Fourth, foreign influence has been a significant contributing factor to Islamization. At various points, members of al-Qaeda or its trainees have been engaged in the North Caucasus insurgency, including such notorious figures as Abu Omar al-Seif, Abu Omar al-Kuwaiti, and Muhannad. Anti-Western and anti-Semitic sentiments have thus become common across the region that traditionally was fairly insular and spent little time worrying about Jews and the West. Though the jihadist leaders in the North Caucasus often demonstrate a very shallow knowledge of Islam, as evidenced at times by laughable spelling errors, they have managed to utilize the Islamist discourse effectively to tap into and mobilize the extremist potential in the region. 

The New Nationalism

Despite its overall decline, ethnic nationalism still remains an important force in the region. Unlike the aspirations for independence from the Russian Federation evinced by the Chechen separatists in the 1990s, none of today’s political violence is driven by an explicitly secessionist agenda. The nationalists of the present day remain well within the Russian political and legal space and their activities are driven more by current realities than by the injustices of the Soviet past. Like the multifaceted political Islam in the North Caucasus, the ethno-nationalism in the region has also appeared in various forms. 

The most striking example of this new nationalism can be found in Chechnya in the guise of the aforementioned Ramzan Kadyrov. Going so far as to self-identify as a “solider of Vladimir Putin”, Kadyrov regularly takes pains to demonstrate his exclusive loyalty to the President and the Russian state. Under Kadyrov, Chechnya itself has become an important political symbol for Putin, who came to power promising the pacification of the Caucasus and a fierce fight against terrorism. In exchange for his loyalty, Putin has lavished massive federal financial support on the republic, allowing Kadyrov to preside over the restoration of nearly all the cities and towns that were reduced to rubble during the two Chechen wars.

Despite his closeness to Putin, Kadyrov himself seems to receive legitimate support among the Chechens. He has brought political stability to the country, and the number or terrorist attacks in Chechnya has decreased significantly under his administration. This stability has come with a price. Kadyrov has created a very authoritarian political regime in Chechnya. The Chechen leader alone controls the republic’s law-enforcement agencies, and federal interference in Chechen political dynamics is strictly limited. At the same time, Kadyrov appeals to traditional Chechen ethnic values and promotes a public image of himself as the All-Chechen leader.  His ideology is a synthesis of ethnic nationalism and Sufi Islam, and he’s even managed to co-opt the Chechen Muslim Spiritual Board to his regime, a post-Soviet institution that remains above nationalist politics in most other North Caucasus republics. Interested readers may want to surf over to Kadyrov’s public Instagram feed for a taste of what his regime looks like. 

A completely different face of this new nationalism is the Circassian variant. But unlike the strictly vertical and personalized system of power cultivated in Chechnya by Kadyrov, Circassian nationalism is much more of a grassroots phenomenon. “Circassian issues” in the region have become more prominent with the Sochi Winter Olympics just around the corner. For Circassians, Sochi holds a special historical significance, as it was here in 1861 that several Circassian tribes joined together in order to resist further Russian encroachment into the Caucasus. Sochi is also where the Russians finally crushed the Circassian resistance in 1864, culminating in the expulsion of most of the Circassian people into Ottoman territories by the Russian General Yevdokimov. As of yet, however, the emotional resonance of choosing Sochi as the site of the upcoming Olympics has not provoked anything more serious than public protest from Circassian activists.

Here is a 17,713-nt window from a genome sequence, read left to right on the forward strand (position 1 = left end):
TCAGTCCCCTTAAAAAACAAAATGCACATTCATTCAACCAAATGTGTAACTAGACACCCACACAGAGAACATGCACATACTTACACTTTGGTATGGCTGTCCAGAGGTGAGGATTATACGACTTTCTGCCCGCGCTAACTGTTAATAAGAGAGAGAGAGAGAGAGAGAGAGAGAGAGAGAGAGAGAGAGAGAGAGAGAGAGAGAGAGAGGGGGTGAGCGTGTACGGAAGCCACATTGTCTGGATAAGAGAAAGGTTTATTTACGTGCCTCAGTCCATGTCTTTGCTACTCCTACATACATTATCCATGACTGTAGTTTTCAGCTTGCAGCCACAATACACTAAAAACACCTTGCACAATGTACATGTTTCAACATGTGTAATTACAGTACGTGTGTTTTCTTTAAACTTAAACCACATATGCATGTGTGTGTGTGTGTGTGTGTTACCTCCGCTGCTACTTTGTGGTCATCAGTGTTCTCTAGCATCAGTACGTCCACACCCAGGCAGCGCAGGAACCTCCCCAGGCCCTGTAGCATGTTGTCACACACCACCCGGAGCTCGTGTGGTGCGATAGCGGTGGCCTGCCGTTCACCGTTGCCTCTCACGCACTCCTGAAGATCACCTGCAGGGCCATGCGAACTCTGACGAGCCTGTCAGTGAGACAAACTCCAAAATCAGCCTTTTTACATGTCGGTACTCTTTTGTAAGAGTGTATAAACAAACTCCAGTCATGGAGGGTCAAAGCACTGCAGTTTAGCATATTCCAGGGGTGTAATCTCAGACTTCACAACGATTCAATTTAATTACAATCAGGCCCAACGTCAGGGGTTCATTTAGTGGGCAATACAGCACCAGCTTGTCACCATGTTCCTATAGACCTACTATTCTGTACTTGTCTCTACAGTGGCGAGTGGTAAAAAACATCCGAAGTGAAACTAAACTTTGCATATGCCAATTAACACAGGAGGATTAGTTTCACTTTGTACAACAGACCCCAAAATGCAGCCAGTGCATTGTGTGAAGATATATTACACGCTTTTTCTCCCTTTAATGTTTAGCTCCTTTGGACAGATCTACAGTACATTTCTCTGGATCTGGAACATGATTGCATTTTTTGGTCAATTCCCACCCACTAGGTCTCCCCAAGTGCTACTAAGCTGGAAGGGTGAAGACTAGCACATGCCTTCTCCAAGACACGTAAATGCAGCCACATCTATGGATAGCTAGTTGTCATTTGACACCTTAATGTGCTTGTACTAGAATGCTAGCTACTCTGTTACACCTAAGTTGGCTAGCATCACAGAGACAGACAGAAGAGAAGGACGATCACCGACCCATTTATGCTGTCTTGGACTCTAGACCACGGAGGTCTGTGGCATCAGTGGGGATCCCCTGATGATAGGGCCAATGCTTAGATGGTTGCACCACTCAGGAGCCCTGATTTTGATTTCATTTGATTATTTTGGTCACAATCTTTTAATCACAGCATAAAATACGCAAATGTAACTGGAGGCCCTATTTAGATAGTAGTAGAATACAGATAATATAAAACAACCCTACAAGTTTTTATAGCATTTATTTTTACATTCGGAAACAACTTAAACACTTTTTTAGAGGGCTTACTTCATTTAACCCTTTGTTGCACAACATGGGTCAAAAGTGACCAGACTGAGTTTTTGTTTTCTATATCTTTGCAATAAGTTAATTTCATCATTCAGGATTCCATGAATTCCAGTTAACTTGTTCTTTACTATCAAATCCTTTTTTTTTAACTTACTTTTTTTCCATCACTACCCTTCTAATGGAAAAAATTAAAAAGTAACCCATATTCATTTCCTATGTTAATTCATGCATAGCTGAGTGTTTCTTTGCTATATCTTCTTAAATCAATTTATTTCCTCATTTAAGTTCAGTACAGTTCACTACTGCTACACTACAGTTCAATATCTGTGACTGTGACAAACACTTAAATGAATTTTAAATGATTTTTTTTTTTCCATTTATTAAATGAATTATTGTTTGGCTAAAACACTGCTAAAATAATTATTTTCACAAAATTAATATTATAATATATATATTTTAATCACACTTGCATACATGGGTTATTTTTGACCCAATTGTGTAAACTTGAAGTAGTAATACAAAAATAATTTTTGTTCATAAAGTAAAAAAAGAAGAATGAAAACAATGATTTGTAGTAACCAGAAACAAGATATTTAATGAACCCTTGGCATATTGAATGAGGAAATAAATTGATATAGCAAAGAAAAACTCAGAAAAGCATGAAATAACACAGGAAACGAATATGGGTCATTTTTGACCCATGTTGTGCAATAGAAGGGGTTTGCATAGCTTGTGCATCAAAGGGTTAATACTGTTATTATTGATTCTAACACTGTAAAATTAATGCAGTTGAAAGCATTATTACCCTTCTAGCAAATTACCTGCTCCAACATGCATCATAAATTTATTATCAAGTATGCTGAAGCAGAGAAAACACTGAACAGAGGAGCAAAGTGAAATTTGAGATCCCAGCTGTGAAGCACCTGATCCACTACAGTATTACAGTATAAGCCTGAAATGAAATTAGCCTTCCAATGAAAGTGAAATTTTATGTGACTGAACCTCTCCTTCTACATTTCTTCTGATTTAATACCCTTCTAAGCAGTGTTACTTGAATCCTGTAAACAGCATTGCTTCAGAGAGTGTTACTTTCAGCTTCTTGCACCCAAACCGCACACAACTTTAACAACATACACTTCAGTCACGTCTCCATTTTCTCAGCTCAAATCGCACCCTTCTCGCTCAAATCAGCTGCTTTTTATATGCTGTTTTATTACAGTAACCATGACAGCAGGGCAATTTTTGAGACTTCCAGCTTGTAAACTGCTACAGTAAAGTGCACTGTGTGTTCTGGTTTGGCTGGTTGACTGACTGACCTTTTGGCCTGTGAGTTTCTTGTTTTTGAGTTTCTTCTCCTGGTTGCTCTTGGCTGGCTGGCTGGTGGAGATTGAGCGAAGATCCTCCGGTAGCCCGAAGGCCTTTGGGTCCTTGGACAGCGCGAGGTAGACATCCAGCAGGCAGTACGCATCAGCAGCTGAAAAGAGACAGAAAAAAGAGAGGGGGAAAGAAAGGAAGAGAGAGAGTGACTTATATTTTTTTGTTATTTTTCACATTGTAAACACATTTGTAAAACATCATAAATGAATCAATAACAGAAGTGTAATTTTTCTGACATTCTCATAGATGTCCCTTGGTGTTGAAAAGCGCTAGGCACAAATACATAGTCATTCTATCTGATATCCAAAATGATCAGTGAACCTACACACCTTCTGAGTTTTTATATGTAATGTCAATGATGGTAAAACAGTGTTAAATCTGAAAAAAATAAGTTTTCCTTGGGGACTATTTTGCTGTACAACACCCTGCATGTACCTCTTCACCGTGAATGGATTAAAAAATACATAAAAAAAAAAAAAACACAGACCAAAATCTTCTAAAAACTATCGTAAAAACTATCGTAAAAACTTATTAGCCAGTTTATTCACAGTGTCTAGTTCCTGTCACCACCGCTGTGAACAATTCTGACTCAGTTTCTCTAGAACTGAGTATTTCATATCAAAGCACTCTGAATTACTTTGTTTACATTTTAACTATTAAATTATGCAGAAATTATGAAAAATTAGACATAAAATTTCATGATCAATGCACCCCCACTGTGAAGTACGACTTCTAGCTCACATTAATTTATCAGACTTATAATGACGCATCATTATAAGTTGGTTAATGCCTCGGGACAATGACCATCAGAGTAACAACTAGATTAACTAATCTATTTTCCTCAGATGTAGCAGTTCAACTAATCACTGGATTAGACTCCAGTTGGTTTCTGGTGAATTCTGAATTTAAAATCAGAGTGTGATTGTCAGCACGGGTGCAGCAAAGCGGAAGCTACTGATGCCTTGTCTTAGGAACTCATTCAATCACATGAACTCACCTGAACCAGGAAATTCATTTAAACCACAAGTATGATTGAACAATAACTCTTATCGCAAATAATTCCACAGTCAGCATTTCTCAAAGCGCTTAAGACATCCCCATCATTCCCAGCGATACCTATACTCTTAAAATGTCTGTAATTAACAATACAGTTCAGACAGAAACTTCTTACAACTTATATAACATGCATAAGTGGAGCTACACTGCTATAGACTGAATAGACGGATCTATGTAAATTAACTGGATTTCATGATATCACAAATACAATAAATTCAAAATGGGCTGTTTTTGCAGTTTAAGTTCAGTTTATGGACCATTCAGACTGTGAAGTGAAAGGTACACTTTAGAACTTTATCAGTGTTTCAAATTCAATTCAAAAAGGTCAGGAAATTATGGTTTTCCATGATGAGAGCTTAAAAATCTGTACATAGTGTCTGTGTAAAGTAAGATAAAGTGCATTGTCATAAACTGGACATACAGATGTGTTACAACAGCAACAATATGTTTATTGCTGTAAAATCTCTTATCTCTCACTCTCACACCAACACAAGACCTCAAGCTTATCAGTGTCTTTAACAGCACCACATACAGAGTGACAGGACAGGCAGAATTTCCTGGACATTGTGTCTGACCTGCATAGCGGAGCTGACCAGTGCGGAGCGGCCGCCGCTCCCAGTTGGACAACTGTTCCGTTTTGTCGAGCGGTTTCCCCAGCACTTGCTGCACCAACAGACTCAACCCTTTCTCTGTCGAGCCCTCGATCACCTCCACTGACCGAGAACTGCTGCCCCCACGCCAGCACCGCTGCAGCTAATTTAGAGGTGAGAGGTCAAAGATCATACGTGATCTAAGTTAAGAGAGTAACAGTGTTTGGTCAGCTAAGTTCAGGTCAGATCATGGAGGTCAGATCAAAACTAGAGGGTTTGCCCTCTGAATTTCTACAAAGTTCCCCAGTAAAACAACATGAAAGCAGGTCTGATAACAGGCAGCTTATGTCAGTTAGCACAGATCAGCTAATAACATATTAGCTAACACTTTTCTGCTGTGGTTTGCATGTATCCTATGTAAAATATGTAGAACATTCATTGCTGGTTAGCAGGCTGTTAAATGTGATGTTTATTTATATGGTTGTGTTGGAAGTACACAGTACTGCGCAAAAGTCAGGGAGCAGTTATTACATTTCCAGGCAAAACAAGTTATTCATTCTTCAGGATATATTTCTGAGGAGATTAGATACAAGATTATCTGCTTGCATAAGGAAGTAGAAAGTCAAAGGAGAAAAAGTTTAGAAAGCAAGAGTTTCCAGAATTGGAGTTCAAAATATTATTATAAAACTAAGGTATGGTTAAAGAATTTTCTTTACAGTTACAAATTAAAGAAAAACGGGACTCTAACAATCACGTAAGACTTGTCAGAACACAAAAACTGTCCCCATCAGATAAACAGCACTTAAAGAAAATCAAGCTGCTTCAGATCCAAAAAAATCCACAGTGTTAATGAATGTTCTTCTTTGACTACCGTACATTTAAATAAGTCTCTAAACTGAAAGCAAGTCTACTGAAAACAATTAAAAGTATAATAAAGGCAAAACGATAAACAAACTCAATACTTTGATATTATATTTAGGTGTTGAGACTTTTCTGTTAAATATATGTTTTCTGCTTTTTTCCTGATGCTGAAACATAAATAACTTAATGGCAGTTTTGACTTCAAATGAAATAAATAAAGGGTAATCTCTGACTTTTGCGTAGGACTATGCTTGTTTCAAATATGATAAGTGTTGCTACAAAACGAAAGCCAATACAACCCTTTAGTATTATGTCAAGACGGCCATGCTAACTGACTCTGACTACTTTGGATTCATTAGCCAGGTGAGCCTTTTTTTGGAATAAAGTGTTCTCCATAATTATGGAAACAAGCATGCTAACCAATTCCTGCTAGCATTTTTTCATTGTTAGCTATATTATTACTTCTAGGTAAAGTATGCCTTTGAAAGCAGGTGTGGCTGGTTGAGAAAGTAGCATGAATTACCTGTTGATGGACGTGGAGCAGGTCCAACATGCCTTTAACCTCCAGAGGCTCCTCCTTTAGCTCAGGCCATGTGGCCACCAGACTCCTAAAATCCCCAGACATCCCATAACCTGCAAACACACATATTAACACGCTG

The first wave of Circassian nationalism appeared in the early 1990s during the Yeltsin period. Within a few years, it had gained a fair amount of currency in the popular imagination and became an important factor in the struggle for power in the North Caucasus. However, in those years the Circassian issue didn’t figure much in relations between the federal center and regions. As Dr. Zeynel Abidin Besleney of the School of Oriental and African Studies, University of London, wrote, by the mid-1990s “former local bureaucratic elites, who by then had already adapted to post-Soviet conditions and firmly restored themselves to positions of power, absorbed these nationalist movements into the establishment.” The local intelligentsia played a role in this process. However, the alliance of the nomenklatura, new business and the intelligentsia failed to formulate a common Circassian agenda. The fact that Circassians faced very different circumstances in the various republics in the northwestern part of the Caucasus proved a further impediment. 

However, by 2005, Moscow had overplayed its hand. When it attempted to merge Adygea and the Krasnodar Kray in 2005, it provoked heated debates about the Circassians’ historical past. Some Circassian movements launched a campaign for the recognition of the Circassian genocide of 1864. Moscow basically ignored their pleas. In May 2011, Georgia recognized the “genocide,” adding an international dimension to this problem.